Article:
I think we’re going – been wrong on the timing already, but there’s still too much drive in the political streams to think I’m wrong. So I thought I’d look at some of the cost.
Here’s one that most people don’t get to – the occupation. Let’s assume we win. We’ve tossed out the current government, we’ve suppressed the College at Qom, and we’re headed into phase IV. Let’s assume we do it right this time – establish immediate control (martial law) and governance, keep the body in place while only firing the head of each of the already-organized structures (and employ them as much as practical), that sort of thing. We’re looking at five to ten years of occupation, of which the first two or three are pretty much full-cost, and of which the remainder are gradually declining. (If we get the same talk we did about Iraq, saying “less than a year”, then we know it’s wrong. Again.) Anyway, let’s use these assumptions for our ballpark.
The first thing to determine is how many bodies we need. All other costs are dependent on this.
We had, between military and civilians, pretty close to 250,000 people in Iraq for the first year. It wasn’t enough, which means we have a data point for too few. Iraq had approximately 25 million people at that time. Iran has approximately 70 million people. The first ballpark – scaling by population – says therefore that 700,000 people (civilian and military) is too few.
On the other hand… 1945 occupied Japan’s population was vicinity 72 million people, not too far from that of Iran’s population. Total occupation forces were approximately 400,000 people for the first few years. Which tells us that in proper context we have a working floor of 400,000 people, or a bit more than double what we used in Iraq.
The second measure of the need is area to cover. Iran has almost four times the land mass Iraq had. It’s a little over five times that of Japan’s mass. Now a large chunk of Iran is pretty close to uninhabitable, but unfortunately that’s only about a third, maybe a quarter, of the whole. Worse, it’s a consolidated area more-or-less in the middle. Which means travel to support and reinforce any particular area of the nation requires going from edge to edge. What this means is that we cannot use a centralized ready reaction force. And decentralization increases personnel needs (though it tends to balance with faster response times). So by land mass, we’re going to need, oh, three times as much force as Japan/Iraq. Call it a million people (4 times 250, 3 times 333).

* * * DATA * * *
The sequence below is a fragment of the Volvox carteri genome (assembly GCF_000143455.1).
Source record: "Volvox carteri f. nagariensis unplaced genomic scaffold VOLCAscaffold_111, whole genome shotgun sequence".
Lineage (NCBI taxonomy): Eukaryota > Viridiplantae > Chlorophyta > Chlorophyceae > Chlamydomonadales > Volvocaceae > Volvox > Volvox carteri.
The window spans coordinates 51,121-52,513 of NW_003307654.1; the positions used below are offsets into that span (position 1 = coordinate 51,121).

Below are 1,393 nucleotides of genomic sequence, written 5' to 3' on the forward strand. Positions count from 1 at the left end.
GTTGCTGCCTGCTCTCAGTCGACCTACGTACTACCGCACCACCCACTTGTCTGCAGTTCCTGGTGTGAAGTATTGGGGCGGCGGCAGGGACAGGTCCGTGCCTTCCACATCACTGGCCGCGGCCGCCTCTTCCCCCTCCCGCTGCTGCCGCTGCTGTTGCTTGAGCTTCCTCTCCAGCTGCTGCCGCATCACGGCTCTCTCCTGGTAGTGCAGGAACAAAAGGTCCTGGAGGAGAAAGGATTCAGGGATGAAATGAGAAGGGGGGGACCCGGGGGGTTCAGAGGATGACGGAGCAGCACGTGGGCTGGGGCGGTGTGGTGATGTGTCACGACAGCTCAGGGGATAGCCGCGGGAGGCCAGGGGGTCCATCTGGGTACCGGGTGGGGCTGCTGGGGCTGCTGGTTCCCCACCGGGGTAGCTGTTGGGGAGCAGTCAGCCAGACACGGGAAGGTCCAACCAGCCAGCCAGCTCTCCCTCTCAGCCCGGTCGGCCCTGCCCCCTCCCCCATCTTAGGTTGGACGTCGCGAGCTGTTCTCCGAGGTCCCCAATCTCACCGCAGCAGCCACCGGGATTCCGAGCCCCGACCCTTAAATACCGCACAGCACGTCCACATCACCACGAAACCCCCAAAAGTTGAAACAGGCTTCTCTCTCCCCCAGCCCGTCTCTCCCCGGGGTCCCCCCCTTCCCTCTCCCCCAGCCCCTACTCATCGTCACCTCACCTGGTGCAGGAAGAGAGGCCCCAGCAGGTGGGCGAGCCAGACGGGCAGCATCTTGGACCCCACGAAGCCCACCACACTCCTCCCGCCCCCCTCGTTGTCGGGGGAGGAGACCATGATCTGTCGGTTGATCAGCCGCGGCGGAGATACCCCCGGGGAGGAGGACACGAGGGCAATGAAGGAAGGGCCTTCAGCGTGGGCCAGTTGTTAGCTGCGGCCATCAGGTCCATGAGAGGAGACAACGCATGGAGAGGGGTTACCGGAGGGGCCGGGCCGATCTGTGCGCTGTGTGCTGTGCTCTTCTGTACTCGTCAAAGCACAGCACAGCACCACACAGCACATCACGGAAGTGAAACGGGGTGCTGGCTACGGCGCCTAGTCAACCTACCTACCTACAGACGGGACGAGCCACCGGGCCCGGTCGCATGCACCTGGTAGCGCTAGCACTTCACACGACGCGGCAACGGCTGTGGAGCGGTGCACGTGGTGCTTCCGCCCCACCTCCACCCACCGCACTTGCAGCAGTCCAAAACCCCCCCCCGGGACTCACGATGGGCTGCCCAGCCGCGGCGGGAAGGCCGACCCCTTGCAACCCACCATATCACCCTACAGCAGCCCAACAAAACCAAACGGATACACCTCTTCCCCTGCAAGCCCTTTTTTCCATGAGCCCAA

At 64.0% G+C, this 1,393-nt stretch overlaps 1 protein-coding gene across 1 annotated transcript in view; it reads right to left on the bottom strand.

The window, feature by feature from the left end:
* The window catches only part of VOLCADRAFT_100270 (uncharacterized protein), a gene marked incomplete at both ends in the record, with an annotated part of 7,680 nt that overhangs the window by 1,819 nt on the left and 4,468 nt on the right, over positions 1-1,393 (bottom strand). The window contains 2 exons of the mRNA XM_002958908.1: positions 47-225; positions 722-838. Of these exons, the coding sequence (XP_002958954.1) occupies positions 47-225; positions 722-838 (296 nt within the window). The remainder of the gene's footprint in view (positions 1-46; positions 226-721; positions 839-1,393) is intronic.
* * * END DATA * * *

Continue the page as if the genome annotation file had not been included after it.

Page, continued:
One more measure, returning to the population comparison. The more individual the nation – the more it’s respondent to autocratic authority – the less oversight you need (so long as you get a clear transfer of authority from the previous autocracy). The problem with Iran is that despite many illusions, the national character is very resistant to autocracy. This in turn supports the Iraq “floor” over the Japan “success” value for estimated forces.
With these thoughts in mind, I cannot see needing less than one million people for at least the first two, and possibly the first four years of occupation. By the end – be it five or be it ten years – I see it having drawn down to a more circumspect 250,000. Or as many people as we TOPPED in Iraq in the first year.
How many bodies begins to tell us the other costs. To begin, how do we put a million bodies in Iran for a few years? Where in our current structure do they come from? Sure, a lot can be draftees. But a lot more can’t. Because what we’re doing is nation rebuilding, and while we need a lot of snuffies to act as patrolmen and ready combat forces, what we need a LOT of is builders and teachers – people who teach by example what kind of government we have and want while helping the nation rebuild its infrastructure.
We’re talking serious money. If we can avoid the degree of combat we’ve had in Iraq we can reduce the proportion factor, but we probably can’t spend less than double what we spent per year in Iraq. MAYBE that money can come from oil, but counting on that for the first couple of years is relying on a single point of failure. All an insurgent need do to keep the frustration high is keep the oil-flow troublesome.
Frankly, it boils down to a simple choice. For the US to remain the country we like to think it is, we have to get other nations to share the load. If we try to do it unilaterally – assuming we get to the occupation phase – we have to draft and tax for sufficient bodies and funds. And by draft I don’t mean young cannon fodder. I mean experienced professionals in a number of fields, too. Which in turn means we’re cutting our internal production capacity at the same time we’re putting a heavy load on it.
That’s the cost for success: Impairment of the United States for a decade.